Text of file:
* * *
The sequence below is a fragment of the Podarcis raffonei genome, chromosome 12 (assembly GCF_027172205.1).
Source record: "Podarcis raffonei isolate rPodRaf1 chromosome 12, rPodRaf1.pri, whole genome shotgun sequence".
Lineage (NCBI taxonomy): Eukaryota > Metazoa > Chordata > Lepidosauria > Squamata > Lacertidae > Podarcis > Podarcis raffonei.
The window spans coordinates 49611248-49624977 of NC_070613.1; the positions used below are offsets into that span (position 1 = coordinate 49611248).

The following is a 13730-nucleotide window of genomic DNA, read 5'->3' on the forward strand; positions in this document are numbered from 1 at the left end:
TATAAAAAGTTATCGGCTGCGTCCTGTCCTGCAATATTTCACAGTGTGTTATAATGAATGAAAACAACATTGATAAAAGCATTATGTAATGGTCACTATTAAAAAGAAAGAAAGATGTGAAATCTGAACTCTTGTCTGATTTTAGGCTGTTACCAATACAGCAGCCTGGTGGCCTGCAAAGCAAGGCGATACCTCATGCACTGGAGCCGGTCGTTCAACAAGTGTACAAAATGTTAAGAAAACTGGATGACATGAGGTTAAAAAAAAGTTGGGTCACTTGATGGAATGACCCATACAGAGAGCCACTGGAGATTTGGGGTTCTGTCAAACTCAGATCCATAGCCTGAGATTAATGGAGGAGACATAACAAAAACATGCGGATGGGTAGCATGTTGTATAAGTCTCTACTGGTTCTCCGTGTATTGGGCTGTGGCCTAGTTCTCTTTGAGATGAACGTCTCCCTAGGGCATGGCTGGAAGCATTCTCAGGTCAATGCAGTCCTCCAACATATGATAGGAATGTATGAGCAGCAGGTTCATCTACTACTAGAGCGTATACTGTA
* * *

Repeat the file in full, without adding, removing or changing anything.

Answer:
The sequence below is a fragment of the Podarcis raffonei genome, chromosome 12 (assembly GCF_027172205.1).
Source record: "Podarcis raffonei isolate rPodRaf1 chromosome 12, rPodRaf1.pri, whole genome shotgun sequence".
Lineage (NCBI taxonomy): Eukaryota > Metazoa > Chordata > Lepidosauria > Squamata > Lacertidae > Podarcis > Podarcis raffonei.
The window spans coordinates 49611248-49624977 of NC_070613.1; the positions used below are offsets into that span (position 1 = coordinate 49611248).

The following is a 13730-nucleotide window of genomic DNA, read 5'->3' on the forward strand; positions in this document are numbered from 1 at the left end:
TATAAAAAGTTATCGGCTGCGTCCTGTCCTGCAATATTTCACAGTGTGTTATAATGAATGAAAACAACATTGATAAAAGCATTATGTAATGGTCACTATTAAAAAGAAAGAAAGATGTGAAATCTGAACTCTTGTCTGATTTTAGGCTGTTACCAATACAGCAGCCTGGTGGCCTGCAAAGCAAGGCGATACCTCATGCACTGGAGCCGGTCGTTCAACAAGTGTACAAAATGTTAAGAAAACTGGATGACATGAGGTTAAAAAAAAGTTGGGTCACTTGATGGAATGACCCATACAGAGAGCCACTGGAGATTTGGGGTTCTGTCAAACTCAGATCCATAGCCTGAGATTAATGGAGGAGACATAACAAAAACATGCGGATGGGTAGCATGTTGTATAAGTCTCTACTGGTTCTCCGTGTATTGGGCTGTGGCCTAGTTCTCTTTGAGATGAACGTCTCCCTAGGGCATGGCTGGAAGCATTCTCAGGTCAATGCAGTCCTCCAACATATGATAGGAATGTATGAGCAGCAGGTTCATCTACTACTAGAGCGTATACTGTA